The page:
Allison/Coffee Meets Bagel: My understanding is that women receive a specific number of people who’ve liked them each day. I think the small dose of potential matches each day gave me more head space to consider what’s at stake or what’s to be gained from connecting with someone — and gave more time to converse with existing matches, instead of endlessly swiping.

Maria/Tinder: I was actually surprised I found someone on it! I was also surprised how many people wanted to go out on dates.

4. How were actual dates/encounters you have had through the app?

Megan/Bumble: I've had mostly positive experiences. There was one guy who didn't look like any of his pictures...but besides that I've had a lot of fun first dates. There have been a few men who I saw for a month or so at a time, but didn't develop into anything too serious.

Allison/Hinge: I’ve actually only gone on dates with one person through Hinge; I downloaded it about a month ago after feeling like the others weren’t quite working for me. As of now we’ve been on two dates, both of which I think went really well. Beginner’s luck? [Update: now it's been four!]

Allison/Coffee Meets Bagel: I went on one date with someone I met on the app. Though we’d texted a significant amount leading up to the date, I noticed over the course of our dinner that I hadn’t actually ever learned their personality, until I met them. This was just a reminder that only meeting in person (not even just a thoughtful bio) can really demonstrate whether I’d be interested in someone or not.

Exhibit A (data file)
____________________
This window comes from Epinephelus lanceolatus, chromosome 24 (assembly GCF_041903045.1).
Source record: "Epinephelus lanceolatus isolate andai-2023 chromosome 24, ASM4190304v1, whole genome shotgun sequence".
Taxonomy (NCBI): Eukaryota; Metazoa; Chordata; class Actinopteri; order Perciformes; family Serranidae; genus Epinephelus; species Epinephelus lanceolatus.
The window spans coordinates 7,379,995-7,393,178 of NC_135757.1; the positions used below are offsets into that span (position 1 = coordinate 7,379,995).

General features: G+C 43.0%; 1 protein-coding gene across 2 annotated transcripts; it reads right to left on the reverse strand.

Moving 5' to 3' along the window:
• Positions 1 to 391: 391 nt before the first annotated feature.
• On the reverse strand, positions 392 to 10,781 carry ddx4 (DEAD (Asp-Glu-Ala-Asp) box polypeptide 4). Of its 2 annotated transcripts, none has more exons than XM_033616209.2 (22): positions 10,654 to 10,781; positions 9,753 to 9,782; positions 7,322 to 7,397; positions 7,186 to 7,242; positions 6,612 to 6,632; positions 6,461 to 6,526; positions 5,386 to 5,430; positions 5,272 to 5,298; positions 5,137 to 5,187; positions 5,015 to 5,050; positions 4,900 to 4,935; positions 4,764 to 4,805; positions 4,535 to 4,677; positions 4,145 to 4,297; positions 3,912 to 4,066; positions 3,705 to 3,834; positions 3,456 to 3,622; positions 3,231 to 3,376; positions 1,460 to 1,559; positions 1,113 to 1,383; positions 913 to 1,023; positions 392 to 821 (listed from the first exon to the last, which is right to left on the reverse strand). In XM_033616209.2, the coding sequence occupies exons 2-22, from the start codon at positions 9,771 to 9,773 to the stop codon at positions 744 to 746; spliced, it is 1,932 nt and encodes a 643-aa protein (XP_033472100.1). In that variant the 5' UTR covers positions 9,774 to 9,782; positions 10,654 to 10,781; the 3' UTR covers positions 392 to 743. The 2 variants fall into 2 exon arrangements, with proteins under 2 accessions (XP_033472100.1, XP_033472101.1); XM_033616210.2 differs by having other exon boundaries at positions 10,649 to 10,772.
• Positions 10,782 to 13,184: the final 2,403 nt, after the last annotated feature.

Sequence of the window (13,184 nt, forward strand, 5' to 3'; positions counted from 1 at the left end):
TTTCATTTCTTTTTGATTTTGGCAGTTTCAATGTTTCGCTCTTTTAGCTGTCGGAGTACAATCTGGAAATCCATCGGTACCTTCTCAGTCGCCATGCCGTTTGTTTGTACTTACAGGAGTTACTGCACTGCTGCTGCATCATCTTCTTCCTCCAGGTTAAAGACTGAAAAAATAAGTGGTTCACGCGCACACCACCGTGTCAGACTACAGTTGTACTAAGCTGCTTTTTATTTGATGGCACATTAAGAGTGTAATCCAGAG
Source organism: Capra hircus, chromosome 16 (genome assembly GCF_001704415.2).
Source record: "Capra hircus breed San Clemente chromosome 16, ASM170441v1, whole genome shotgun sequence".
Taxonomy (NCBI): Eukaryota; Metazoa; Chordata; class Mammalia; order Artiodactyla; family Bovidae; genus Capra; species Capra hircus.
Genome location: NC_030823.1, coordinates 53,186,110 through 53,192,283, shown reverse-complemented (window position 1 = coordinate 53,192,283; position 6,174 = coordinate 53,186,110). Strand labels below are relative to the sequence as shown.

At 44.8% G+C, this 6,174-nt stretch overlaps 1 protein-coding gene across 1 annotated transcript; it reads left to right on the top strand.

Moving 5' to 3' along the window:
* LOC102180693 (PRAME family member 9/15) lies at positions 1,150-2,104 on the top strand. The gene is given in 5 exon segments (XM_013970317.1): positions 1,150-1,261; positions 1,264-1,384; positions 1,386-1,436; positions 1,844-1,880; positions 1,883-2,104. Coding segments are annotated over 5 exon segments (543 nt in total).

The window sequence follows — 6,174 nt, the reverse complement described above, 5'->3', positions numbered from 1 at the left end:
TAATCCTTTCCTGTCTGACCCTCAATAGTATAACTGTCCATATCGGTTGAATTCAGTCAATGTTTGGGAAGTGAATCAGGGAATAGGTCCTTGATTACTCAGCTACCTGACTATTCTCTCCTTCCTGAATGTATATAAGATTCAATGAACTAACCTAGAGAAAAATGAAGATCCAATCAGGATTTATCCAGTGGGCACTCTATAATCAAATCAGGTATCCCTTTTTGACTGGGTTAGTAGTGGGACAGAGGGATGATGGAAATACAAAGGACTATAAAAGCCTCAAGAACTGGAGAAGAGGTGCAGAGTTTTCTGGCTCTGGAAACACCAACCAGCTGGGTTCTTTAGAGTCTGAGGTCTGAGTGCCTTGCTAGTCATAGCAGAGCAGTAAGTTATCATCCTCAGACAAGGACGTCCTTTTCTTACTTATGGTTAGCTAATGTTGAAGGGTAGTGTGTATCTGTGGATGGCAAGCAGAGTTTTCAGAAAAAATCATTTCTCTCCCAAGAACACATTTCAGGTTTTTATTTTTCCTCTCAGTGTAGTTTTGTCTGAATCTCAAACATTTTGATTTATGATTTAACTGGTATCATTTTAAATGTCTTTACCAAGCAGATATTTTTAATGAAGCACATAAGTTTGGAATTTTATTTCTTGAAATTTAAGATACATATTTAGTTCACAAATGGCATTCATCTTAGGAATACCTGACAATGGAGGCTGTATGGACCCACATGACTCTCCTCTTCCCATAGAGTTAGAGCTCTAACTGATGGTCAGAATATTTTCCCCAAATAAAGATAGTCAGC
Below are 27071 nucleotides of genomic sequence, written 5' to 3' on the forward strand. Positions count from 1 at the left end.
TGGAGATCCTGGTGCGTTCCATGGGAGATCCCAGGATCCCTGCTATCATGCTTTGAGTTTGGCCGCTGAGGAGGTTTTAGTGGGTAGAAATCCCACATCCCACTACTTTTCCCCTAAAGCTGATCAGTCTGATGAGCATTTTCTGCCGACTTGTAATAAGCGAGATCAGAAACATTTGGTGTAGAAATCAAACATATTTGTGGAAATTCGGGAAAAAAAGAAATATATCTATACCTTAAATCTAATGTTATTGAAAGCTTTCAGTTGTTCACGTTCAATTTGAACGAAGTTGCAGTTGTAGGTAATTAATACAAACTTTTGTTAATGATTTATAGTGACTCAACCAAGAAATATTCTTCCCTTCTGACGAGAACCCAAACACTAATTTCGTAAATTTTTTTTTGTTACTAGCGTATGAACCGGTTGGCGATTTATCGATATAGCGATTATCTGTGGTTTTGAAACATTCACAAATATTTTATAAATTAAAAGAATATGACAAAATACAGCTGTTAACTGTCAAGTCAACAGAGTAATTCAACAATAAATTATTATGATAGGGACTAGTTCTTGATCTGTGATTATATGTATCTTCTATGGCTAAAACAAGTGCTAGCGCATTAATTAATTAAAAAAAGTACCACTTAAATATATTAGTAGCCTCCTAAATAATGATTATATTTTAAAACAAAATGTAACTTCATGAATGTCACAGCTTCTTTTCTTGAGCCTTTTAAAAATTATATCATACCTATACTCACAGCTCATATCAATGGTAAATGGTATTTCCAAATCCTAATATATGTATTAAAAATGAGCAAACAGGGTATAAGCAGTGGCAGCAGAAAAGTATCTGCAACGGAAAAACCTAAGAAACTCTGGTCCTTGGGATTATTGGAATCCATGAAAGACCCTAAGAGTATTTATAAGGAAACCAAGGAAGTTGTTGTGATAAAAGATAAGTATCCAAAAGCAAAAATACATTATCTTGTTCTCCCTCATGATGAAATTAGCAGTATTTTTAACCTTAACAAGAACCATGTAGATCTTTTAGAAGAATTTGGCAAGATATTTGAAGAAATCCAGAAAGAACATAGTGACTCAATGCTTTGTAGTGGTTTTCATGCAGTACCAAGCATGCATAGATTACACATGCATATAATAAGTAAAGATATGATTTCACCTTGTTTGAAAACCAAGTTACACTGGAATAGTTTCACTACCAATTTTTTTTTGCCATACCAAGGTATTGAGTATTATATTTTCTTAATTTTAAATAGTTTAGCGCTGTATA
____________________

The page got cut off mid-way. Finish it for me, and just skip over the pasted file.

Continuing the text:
Maria/Tinder: My now-fiancé actually took me out on a real first date! I was stupid about it though, because I definitely should not have gotten into some stranger's car, even though it did end up working out. The first date was so fun — the basic "get to know you" talk, and that's how the second date was too. There was lots of texting before hand so we knew a lot about each other so it wasn't like a blind date situation.

5. What do you think people should know about that app?

Megan/Bumble: You'd be surprised at all the people you know on Bumble. I have friends and co-workers who pop up and I usually swipe right and break the ice about dating apps. A lot of people have them, and there is nothing to be embarrassed about. Just try it and go out with different people.